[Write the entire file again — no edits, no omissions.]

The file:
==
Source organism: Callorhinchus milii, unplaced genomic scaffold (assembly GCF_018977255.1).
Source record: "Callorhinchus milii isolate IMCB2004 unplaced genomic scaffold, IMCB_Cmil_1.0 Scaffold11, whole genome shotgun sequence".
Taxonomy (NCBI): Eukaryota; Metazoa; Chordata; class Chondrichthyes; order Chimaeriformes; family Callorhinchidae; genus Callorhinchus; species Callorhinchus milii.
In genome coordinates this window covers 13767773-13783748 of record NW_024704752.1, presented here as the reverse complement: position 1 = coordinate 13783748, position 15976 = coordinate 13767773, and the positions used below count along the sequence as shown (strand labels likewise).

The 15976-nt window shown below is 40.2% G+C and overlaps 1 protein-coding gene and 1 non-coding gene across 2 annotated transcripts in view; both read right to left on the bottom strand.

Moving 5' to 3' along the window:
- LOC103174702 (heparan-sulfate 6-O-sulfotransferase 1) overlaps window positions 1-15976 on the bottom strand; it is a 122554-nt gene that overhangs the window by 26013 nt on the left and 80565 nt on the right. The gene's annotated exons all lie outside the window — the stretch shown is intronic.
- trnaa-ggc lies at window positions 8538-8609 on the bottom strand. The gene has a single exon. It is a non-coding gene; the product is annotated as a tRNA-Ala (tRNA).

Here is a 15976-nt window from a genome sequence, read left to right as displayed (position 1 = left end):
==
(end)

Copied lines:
Source organism: Callorhinchus milii, unplaced genomic scaffold (assembly GCF_018977255.1).
Source record: "Callorhinchus milii isolate IMCB2004 unplaced genomic scaffold, IMCB_Cmil_1.0 Scaffold11, whole genome shotgun sequence".
Taxonomy (NCBI): Eukaryota; Metazoa; Chordata; class Chondrichthyes; order Chimaeriformes; family Callorhinchidae; genus Callorhinchus; species Callorhinchus milii.
In genome coordinates this window covers 13767773-13783748 of record NW_024704752.1, presented here as the reverse complement: position 1 = coordinate 13783748, position 15976 = coordinate 13767773, and the positions used below count along the sequence as shown (strand labels likewise).

The 15976-nt window shown below is 40.2% G+C and overlaps 1 protein-coding gene and 1 non-coding gene across 2 annotated transcripts in view; both read right to left on the bottom strand.

Moving 5' to 3' along the window:
- LOC103174702 (heparan-sulfate 6-O-sulfotransferase 1) overlaps window positions 1-15976 on the bottom strand; it is a 122554-nt gene that overhangs the window by 26013 nt on the left and 80565 nt on the right. The gene's annotated exons all lie outside the window — the stretch shown is intronic.
- trnaa-ggc lies at window positions 8538-8609 on the bottom strand. The gene has a single exon. It is a non-coding gene; the product is annotated as a tRNA-Ala (tRNA).

Here is a 15976-nt window from a genome sequence, read left to right as displayed (position 1 = left end):